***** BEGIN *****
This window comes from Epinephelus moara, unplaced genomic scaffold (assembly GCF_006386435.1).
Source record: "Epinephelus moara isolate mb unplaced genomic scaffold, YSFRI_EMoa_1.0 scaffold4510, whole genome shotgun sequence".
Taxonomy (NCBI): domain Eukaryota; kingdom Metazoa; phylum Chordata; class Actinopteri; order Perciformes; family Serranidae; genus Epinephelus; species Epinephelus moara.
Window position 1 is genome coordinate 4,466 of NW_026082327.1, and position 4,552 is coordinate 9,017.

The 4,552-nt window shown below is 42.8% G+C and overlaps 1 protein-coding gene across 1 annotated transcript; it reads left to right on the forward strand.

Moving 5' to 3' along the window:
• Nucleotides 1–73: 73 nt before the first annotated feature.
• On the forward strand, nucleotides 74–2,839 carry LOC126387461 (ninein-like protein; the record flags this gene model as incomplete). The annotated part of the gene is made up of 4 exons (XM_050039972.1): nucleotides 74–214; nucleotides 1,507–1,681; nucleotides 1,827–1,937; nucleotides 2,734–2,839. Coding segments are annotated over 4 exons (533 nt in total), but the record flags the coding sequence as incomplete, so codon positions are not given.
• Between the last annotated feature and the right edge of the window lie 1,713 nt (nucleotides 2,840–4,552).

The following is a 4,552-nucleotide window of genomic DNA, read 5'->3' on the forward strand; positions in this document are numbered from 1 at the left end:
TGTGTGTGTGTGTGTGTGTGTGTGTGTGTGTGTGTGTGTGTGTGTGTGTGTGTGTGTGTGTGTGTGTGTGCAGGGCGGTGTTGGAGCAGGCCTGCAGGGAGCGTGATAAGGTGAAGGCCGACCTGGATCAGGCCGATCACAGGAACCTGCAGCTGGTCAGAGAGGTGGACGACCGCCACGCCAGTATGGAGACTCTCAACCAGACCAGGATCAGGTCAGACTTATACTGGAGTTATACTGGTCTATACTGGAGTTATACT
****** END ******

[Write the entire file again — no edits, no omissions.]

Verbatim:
This window comes from Epinephelus moara, unplaced genomic scaffold (assembly GCF_006386435.1).
Source record: "Epinephelus moara isolate mb unplaced genomic scaffold, YSFRI_EMoa_1.0 scaffold4510, whole genome shotgun sequence".
Taxonomy (NCBI): domain Eukaryota; kingdom Metazoa; phylum Chordata; class Actinopteri; order Perciformes; family Serranidae; genus Epinephelus; species Epinephelus moara.
Window position 1 is genome coordinate 4,466 of NW_026082327.1, and position 4,552 is coordinate 9,017.

The 4,552-nt window shown below is 42.8% G+C and overlaps 1 protein-coding gene across 1 annotated transcript; it reads left to right on the forward strand.

Moving 5' to 3' along the window:
• Nucleotides 1–73: 73 nt before the first annotated feature.
• On the forward strand, nucleotides 74–2,839 carry LOC126387461 (ninein-like protein; the record flags this gene model as incomplete). The annotated part of the gene is made up of 4 exons (XM_050039972.1): nucleotides 74–214; nucleotides 1,507–1,681; nucleotides 1,827–1,937; nucleotides 2,734–2,839. Coding segments are annotated over 4 exons (533 nt in total), but the record flags the coding sequence as incomplete, so codon positions are not given.
• Between the last annotated feature and the right edge of the window lie 1,713 nt (nucleotides 2,840–4,552).

The following is a 4,552-nucleotide window of genomic DNA, read 5'->3' on the forward strand; positions in this document are numbered from 1 at the left end:
TGTGTGTGTGTGTGTGTGTGTGTGTGTGTGTGTGTGTGTGTGTGTGTGTGTGTGTGTGTGTGTGTGTGTGCAGGGCGGTGTTGGAGCAGGCCTGCAGGGAGCGTGATAAGGTGAAGGCCGACCTGGATCAGGCCGATCACAGGAACCTGCAGCTGGTCAGAGAGGTGGACGACCGCCACGCCAGTATGGAGACTCTCAACCAGACCAGGATCAGGTCAGACTTATACTGGAGTTATACTGGTCTATACTGGAGTTATACT